Before my son bats at home base, he looks left, to his coach, who sends him messages and signals about how to approach the coming pitch. The lights are bright over the dark field. Mist steams up off the warm field, the dew mixing with the cool night air into fog that, after the game, the boys will run to, thinking they can reach it, not knowing it will disappear once they get there.

When a kid is on a base, the coach calls out instructions. At key moments in the game, the coach calls a time-out and the team huddles around him, eager to learn, to hear strategy, to know more, to play better.

This particular coach was equal parts nurturing and challenging, stern and kind. He calls it like it is, but also offers compliments to the kids whenever possible, whenever appropriate. And yet, he calls them on their mistakes, helping them to learn how to do it better. How to meet their goals.

Several of my friends are coaches, and one recently attempted to describe how a personal coach is different from a therapist. It seemed challenging at the time to really understand what a personal coach does.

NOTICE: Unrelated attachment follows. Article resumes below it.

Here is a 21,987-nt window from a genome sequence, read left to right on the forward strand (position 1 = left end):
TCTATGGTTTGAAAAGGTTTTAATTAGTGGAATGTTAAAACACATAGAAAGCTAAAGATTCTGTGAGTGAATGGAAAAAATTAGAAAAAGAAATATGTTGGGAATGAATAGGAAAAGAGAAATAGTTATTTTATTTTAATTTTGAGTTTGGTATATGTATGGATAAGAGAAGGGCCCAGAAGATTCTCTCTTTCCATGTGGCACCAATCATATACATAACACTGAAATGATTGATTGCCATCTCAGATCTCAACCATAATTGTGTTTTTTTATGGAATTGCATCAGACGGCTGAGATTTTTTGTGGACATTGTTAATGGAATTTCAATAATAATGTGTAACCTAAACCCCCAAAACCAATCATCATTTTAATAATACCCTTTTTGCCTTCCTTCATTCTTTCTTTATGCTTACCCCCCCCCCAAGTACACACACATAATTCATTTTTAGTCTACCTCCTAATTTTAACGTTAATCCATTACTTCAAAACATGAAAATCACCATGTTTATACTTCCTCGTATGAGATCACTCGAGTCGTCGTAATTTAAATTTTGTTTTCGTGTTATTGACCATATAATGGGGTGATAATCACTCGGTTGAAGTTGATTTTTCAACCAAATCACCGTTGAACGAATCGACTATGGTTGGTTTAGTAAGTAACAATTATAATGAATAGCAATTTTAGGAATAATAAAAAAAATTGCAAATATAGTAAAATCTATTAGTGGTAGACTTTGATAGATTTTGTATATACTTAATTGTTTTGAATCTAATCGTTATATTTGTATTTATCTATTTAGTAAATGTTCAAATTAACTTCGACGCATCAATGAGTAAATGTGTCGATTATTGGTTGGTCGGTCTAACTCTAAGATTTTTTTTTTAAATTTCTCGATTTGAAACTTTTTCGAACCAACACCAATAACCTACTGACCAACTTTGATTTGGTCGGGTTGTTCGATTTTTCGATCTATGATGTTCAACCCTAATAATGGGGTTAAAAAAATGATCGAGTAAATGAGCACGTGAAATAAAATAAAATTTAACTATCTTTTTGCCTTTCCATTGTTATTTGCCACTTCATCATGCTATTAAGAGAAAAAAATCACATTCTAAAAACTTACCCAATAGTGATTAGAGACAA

And then I observed my son’s baseball team and it was so easy. A good coach is a role model, a parent figure, a teacher, a disciplinarian, full of kindness and nurturing and lessons and learning. A coach is someone who has the power to build you up – or the power to break you down. A good coach only seeks to do the former.

Being part of a team has huge lessons for everyone, and yet we really only see ourselves doing so as kids. In the workplace, we are part of a team often, but do we see our superiors as potential coaches, our teammates as mirrors to teach us how to be better, kinder, more of a partner?

Many of us, as adults, engage in activities that are solitary, or take classes. We don’t actively pursue team settings.

Perhaps we should.

The character that comes from learning to work with others, the humility that comes from knowing you’re the worst player but that nobody minds you being there and everyone is rooting for you to improve, and the exhilaration that comes from riding high when the entire team does well – or hugging in when the entire team loses the last game.

Last night was my son’s last fall ball game and they lost. Oh well. They won, really, because all the kids left with smiles on their faces, feeling good about who they are. The coach offered a positive comment for each kid as he bid farewell.

One boy’s mother passed out purple paper bags of homemade cookies to every player. The team gathered on the diamond for cell phone pictures, to record this moment, this experience, knowing they are better for having been there.

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